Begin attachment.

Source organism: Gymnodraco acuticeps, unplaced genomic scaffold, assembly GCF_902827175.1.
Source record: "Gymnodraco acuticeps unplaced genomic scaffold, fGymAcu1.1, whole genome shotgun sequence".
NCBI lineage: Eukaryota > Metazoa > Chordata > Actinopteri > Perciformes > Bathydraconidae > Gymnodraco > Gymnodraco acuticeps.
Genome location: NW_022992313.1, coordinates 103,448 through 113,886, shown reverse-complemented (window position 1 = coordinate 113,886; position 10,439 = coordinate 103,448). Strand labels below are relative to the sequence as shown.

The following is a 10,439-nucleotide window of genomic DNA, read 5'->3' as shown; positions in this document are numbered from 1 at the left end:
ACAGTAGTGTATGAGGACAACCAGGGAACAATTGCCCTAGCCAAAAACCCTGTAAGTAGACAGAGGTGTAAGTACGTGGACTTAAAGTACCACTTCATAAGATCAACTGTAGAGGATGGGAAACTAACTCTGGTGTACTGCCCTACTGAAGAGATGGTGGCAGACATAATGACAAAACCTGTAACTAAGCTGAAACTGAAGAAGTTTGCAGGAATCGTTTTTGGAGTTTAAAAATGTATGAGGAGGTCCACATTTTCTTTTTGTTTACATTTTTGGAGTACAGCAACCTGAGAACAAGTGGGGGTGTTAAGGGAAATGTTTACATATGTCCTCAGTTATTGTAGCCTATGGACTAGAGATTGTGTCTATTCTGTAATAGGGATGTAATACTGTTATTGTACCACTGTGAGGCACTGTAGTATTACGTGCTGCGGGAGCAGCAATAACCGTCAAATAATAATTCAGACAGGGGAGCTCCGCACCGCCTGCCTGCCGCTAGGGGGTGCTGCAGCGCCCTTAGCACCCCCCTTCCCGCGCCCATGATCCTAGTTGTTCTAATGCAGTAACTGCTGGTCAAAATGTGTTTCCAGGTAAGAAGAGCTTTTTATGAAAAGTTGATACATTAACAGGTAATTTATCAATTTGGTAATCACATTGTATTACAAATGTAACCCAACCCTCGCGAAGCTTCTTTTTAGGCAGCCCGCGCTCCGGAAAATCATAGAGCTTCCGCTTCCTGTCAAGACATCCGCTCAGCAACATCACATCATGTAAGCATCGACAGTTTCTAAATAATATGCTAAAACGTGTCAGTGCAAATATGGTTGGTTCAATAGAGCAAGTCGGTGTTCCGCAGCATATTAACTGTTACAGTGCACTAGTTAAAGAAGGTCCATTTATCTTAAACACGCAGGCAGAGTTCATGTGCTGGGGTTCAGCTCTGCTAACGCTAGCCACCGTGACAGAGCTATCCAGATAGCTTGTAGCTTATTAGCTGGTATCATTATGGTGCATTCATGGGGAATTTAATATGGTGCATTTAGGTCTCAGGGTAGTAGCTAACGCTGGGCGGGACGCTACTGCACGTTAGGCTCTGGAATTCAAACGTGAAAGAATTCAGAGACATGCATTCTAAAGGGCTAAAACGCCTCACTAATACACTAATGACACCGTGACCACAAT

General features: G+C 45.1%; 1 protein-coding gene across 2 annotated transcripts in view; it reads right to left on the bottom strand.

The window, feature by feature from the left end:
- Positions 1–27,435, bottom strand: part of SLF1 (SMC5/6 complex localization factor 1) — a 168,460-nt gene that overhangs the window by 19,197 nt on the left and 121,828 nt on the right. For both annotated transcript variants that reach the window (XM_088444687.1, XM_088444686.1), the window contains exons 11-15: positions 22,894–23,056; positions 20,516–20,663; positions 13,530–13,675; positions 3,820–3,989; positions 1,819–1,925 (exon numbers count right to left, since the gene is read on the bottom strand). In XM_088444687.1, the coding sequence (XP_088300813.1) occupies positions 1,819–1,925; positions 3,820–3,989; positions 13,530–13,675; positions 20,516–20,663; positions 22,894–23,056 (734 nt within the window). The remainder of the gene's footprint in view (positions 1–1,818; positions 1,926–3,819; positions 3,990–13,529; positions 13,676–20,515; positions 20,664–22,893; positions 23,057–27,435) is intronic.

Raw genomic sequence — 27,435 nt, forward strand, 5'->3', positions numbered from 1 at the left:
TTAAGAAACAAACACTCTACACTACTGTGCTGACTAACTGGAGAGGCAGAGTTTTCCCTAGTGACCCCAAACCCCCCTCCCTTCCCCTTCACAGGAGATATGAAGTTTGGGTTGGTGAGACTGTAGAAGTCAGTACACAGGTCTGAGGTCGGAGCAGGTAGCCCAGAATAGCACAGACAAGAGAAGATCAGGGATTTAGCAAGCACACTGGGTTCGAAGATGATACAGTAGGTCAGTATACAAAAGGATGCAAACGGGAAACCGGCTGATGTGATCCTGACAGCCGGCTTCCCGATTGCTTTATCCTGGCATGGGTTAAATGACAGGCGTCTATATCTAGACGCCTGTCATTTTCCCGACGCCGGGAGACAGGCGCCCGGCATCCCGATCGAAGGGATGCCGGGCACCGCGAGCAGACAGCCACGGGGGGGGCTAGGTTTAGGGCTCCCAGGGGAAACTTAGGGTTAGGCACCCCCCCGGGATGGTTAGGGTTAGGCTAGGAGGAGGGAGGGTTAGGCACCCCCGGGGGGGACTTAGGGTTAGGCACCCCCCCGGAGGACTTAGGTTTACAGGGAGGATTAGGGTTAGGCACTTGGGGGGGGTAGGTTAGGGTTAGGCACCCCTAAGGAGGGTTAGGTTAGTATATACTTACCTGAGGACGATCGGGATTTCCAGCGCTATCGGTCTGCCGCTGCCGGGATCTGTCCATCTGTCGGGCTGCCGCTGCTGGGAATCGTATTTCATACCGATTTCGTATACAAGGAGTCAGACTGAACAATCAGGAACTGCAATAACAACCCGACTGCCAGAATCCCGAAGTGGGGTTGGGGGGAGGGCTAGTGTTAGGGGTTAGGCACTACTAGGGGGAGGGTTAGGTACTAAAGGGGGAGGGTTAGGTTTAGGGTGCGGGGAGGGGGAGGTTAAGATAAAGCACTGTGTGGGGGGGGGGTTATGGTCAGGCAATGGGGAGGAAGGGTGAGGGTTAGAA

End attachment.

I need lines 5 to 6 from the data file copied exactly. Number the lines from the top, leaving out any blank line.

The following is a 10,439-nucleotide window of genomic DNA, read 5'->3' as shown; positions in this document are numbered from 1 at the left end:
ACAGTAGTGTATGAGGACAACCAGGGAACAATTGCCCTAGCCAAAAACCCTGTAAGTAGACAGAGGTGTAAGTACGTGGACTTAAAGTACCACTTCATAAGATCAACTGTAGAGGATGGGAAACTAACTCTGGTGTACTGCCCTACTGAAGAGATGGTGGCAGACATAATGACAAAACCTGTAACTAAGCTGAAACTGAAGAAGTTTGCAGGAATCGTTTTTGGAGTTTAAAAATGTATGAGGAGGTCCACATTTTCTTTTTGTTTACATTTTTGGAGTACAGCAACCTGAGAACAAGTGGGGGTGTTAAGGGAAATGTTTACATATGTCCTCAGTTATTGTAGCCTATGGACTAGAGATTGTGTCTATTCTGTAATAGGGATGTAATACTGTTATTGTACCACTGTGAGGCACTGTAGTATTACGTGCTGCGGGAGCAGCAATAACCGTCAAATAATAATTCAGACAGGGGAGCTCCGCACCGCCTGCCTGCCGCTAGGGGGTGCTGCAGCGCCCTTAGCACCCCCCTTCCCGCGCCCATGATCCTAGTTGTTCTAATGCAGTAACTGCTGGTCAAAATGTGTTTCCAGGTAAGAAGAGCTTTTTATGAAAAGTTGATACATTAACAGGTAATTTATCAATTTGGTAATCACATTGTATTACAAATGTAACCCAACCCTCGCGAAGCTTCTTTTTAGGCAGCCCGCGCTCCGGAAAATCATAGAGCTTCCGCTTCCTGTCAAGACATCCGCTCAGCAACATCACATCATGTAAGCATCGACAGTTTCTAAATAATATGCTAAAACGTGTCAGTGCAAATATGGTTGGTTCAATAGAGCAAGTCGGTGTTCCGCAGCATATTAACTGTTACAGTGCACTAGTTAAAGAAGGTCCATTTATCTTAAACACGCAGGCAGAGTTCATGTGCTGGGGTTCAGCTCTGCTAACGCTAGCCACCGTGACAGAGCTATCCAGATAGCTTGTAGCTTATTAGCTGGTATCATTATGGTGCATTCATGGGGAATTTAATATGGTGCATTTAGGTCTCAGGGTAGTAGCTAACGCTGGGCGGGACGCTACTGCACGTTAGGCTCTGGAATTCAAACGTGAAAGAATTCAGAGACATGCATTCTAAAGGGCTAAAACGCCTCACTAATACACTAATGACACCGTGACCACAAT